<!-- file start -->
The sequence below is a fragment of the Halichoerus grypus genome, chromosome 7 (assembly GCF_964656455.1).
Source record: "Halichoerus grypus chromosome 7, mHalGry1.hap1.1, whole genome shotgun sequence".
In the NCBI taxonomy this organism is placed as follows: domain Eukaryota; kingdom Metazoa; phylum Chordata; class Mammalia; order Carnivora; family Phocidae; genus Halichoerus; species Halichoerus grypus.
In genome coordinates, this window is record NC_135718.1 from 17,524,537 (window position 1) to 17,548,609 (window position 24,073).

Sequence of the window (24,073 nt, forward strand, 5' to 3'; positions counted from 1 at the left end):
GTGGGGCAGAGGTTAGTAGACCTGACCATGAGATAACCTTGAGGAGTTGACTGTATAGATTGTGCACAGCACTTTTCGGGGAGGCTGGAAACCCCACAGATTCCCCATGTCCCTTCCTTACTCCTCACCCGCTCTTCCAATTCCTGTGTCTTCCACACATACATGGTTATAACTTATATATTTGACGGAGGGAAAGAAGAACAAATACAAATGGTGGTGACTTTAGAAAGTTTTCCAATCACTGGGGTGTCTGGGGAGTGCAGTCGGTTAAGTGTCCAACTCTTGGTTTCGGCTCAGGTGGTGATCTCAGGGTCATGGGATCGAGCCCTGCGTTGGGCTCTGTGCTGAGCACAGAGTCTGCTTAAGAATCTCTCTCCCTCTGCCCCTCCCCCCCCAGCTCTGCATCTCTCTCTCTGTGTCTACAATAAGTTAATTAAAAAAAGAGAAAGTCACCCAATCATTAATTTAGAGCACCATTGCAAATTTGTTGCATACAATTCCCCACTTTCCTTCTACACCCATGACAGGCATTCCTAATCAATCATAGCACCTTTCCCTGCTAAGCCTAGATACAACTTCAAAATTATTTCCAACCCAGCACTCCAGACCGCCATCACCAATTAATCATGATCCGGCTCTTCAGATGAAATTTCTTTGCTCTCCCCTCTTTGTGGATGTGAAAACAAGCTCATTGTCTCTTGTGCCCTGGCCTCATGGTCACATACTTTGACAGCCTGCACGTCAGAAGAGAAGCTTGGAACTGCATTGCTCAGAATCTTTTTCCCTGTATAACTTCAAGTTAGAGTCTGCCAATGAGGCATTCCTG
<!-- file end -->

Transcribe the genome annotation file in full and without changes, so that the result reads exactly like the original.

The sequence below is a fragment of the Halichoerus grypus genome, chromosome 7 (assembly GCF_964656455.1).
Source record: "Halichoerus grypus chromosome 7, mHalGry1.hap1.1, whole genome shotgun sequence".
In the NCBI taxonomy this organism is placed as follows: domain Eukaryota; kingdom Metazoa; phylum Chordata; class Mammalia; order Carnivora; family Phocidae; genus Halichoerus; species Halichoerus grypus.
In genome coordinates, this window is record NC_135718.1 from 17,524,537 (window position 1) to 17,548,609 (window position 24,073).

Sequence of the window (24,073 nt, forward strand, 5' to 3'; positions counted from 1 at the left end):
GTGGGGCAGAGGTTAGTAGACCTGACCATGAGATAACCTTGAGGAGTTGACTGTATAGATTGTGCACAGCACTTTTCGGGGAGGCTGGAAACCCCACAGATTCCCCATGTCCCTTCCTTACTCCTCACCCGCTCTTCCAATTCCTGTGTCTTCCACACATACATGGTTATAACTTATATATTTGACGGAGGGAAAGAAGAACAAATACAAATGGTGGTGACTTTAGAAAGTTTTCCAATCACTGGGGTGTCTGGGGAGTGCAGTCGGTTAAGTGTCCAACTCTTGGTTTCGGCTCAGGTGGTGATCTCAGGGTCATGGGATCGAGCCCTGCGTTGGGCTCTGTGCTGAGCACAGAGTCTGCTTAAGAATCTCTCTCCCTCTGCCCCTCCCCCCCCAGCTCTGCATCTCTCTCTCTGTGTCTACAATAAGTTAATTAAAAAAAGAGAAAGTCACCCAATCATTAATTTAGAGCACCATTGCAAATTTGTTGCATACAATTCCCCACTTTCCTTCTACACCCATGACAGGCATTCCTAATCAATCATAGCACCTTTCCCTGCTAAGCCTAGATACAACTTCAAAATTATTTCCAACCCAGCACTCCAGACCGCCATCACCAATTAATCATGATCCGGCTCTTCAGATGAAATTTCTTTGCTCTCCCCTCTTTGTGGATGTGAAAACAAGCTCATTGTCTCTTGTGCCCTGGCCTCATGGTCACATACTTTGACAGCCTGCACGTCAGAAGAGAAGCTTGGAACTGCATTGCTCAGAATCTTTTTCCCTGTATAACTTCAAGTTAGAGTCTGCCAATGAGGCATTCCTG